For anyone desiring to incorporate a multi-location post-production workflow there are several factors to consider. Take time in advance to understand the possibilities; setting things up properly will help a collaborative workflow be successful.
Plan In Advance
Planning is the key to a successful multi-location post-production workflow. Without a good plan work can be redundant, files can be lost, and the edit won’t be cohesive. Any good plan starts with a goal in mind. Establish the goals of the edit — what is the purpose of the production, what is it trying to achieve — and communicate those goals with everyone who is working in post-production.
The next step is to establish roles and responsibilities. Traditionally in post-production, there are multiple roles, each addressing different responsibilities, such as an editor, an audio engineer, a colorist and a motion graphic designer. As technology changes, the lines separating roles are getting blurred, often times an editor is coloring while they edit, and motion designers are designing audio while they animate. This why it’s necessary to define roles up front, who is responsible for what aspect of post-production. Are the roles categorized by task, or are people responsible for a specific segment within an edit?
Any good plan has a schedule. Estimated dates, milestones, and timeframes detailing the completion of various tasks. Every individual working on the edit should be aware and accepting of the schedule.
Another consideration that needs to be made is whether this is an offline or online edit. An offline edit allows the contributors to work with smaller asset files and share their project files without having to send assets back and forth. This is a quick and efficient way to share files but can cause problems if assets and projects aren’t named and set up consistently across users. An online edit allows the contributors to get hands on with the actual assets but is dependent on everyone having access to the original files through remote software, which they may not have. The other online solution would involve only one person working on the project at a time with lots of file transfers, not necessarily an efficient process.
What’s in a name?
Filenames and file structure are vital in a collaborative post-production workflow. All parties involved should use the same naming convention for assets. This way, anyone working on the edit can look at a file and identify it by name. The simplest way to do this is have a set nomenclature, such as a series of digits and/or letters, that identifies various attributes of the file. This might include scene number, shot number, camera, date and version. Metadata tagging makes it even easier to identify and files during post-production.
Just as a standard naming convention is important, a standard file structure helps keep things organized. If every instance of the project and its associated files is structured the same way, there is less of a chance for the dreaded screen warning of lost media. File structure should be established and shared at the start of the project.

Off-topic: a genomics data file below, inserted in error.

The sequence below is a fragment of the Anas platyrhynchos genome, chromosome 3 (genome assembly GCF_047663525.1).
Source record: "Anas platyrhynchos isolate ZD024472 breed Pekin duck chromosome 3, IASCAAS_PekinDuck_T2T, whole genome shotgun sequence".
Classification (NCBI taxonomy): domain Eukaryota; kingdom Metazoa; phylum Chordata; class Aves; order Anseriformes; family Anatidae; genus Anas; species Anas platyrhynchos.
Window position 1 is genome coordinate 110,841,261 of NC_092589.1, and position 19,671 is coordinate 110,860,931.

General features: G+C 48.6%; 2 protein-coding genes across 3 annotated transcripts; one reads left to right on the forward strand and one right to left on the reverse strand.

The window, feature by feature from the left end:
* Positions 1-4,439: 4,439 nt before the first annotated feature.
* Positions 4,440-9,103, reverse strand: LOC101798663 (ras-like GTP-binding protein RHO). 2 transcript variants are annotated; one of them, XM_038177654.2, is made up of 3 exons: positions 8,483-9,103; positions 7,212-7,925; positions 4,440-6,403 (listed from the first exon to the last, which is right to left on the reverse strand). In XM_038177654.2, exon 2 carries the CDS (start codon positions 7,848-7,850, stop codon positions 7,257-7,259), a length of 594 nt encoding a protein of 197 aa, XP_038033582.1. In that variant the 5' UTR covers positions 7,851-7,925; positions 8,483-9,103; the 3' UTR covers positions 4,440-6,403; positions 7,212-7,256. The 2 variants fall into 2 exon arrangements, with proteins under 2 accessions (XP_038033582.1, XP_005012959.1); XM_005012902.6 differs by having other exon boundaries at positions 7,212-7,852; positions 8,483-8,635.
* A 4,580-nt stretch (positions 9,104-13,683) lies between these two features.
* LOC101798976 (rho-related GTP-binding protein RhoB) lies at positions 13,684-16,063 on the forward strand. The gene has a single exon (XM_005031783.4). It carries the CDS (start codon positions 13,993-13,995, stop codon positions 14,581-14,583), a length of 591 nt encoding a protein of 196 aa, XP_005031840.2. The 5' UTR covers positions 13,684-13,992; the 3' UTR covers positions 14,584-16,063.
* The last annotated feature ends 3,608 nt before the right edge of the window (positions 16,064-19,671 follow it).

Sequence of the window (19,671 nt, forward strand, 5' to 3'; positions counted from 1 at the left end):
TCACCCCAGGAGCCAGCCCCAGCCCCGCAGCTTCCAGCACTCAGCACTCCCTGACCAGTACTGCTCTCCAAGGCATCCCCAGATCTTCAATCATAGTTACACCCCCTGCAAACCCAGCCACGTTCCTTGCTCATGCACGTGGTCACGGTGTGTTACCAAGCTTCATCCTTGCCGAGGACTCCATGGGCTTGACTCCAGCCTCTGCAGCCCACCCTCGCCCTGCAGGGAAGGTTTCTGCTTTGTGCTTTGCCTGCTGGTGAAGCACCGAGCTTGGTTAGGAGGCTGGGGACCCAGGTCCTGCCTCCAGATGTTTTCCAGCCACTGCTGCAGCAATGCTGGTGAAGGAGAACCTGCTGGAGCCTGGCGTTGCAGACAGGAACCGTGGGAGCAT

Tools to Get the Job Done
There are a wide variety of tools and platforms available to facilitate multi-location post-production. Often times several tools, each with separate functions, are incorporated into the workflow. The most foundational and common tool is the editing environment itself. While multi-location post-production can be executed by individuals working on different editing platforms, it’s more efficient when the entire process is executed using the same software package.
While multi-location post-production can be executed by individuals working on different editing platforms, it’s more efficient when the entire process is executed using the same software package.
Adobe and Avid, both popular editing suites, offer collaborative tools in Adobe Anywhere and Avid Everywhere. These tools sets provide collaborative and shared media storage, file and project syncing, as well as project backup and activity monitoring.
If the multi-location project is getting put together without the aid of a subscription based collaborative editing tool, there will need to be a repository from which editors can access the project’s assets. This is often done through an FTP server, but there are other solutions available as well. A shared Dropbox or Microsoft OneDrive account are possibilities. When there isn’t a software package tracking assets and edits, the aforementioned naming convention and consistent file structure is vital to this sort of collaboration.
There are software packages and tools available that are helpful for project management. Tools such as Basecamp and Asana provide excellent communication tools and task management tools to keep teams up to date and on track. Project management provides a centralized location for information and cuts down on the need to search through emails. It makes post-production more efficient and manageable.
Multi-location post-production is becoming more prevalent as collaborative work is more common across multiple locations. It’s a process that can be global in scale and allows producers to access a deeper and more diverse talent pool. Multi-site collaboration is common in other industries; don’t be surprised to see it become a common practice in post-production.
Chris “Ace” Gates is a four time Emmy Award-winning writer and video producer. He loves motion graphics and BBQ, especially motion graphics about BBQ. It’s a short playlist.